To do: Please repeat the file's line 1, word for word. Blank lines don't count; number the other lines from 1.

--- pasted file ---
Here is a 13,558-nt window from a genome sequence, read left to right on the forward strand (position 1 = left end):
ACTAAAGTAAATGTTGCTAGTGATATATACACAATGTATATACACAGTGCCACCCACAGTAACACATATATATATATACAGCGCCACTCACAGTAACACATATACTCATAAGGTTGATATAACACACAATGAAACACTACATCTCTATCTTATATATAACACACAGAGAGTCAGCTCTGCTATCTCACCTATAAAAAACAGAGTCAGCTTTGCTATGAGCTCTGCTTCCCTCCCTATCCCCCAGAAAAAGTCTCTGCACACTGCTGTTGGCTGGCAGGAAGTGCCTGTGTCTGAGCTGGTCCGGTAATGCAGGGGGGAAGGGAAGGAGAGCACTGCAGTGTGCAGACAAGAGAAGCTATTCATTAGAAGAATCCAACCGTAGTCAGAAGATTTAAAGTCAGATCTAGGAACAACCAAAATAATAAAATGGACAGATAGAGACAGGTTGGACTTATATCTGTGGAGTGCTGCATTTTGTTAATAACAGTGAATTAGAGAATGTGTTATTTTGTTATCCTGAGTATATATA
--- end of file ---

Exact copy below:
Here is a 13,558-nt window from a genome sequence, read left to right on the forward strand (position 1 = left end):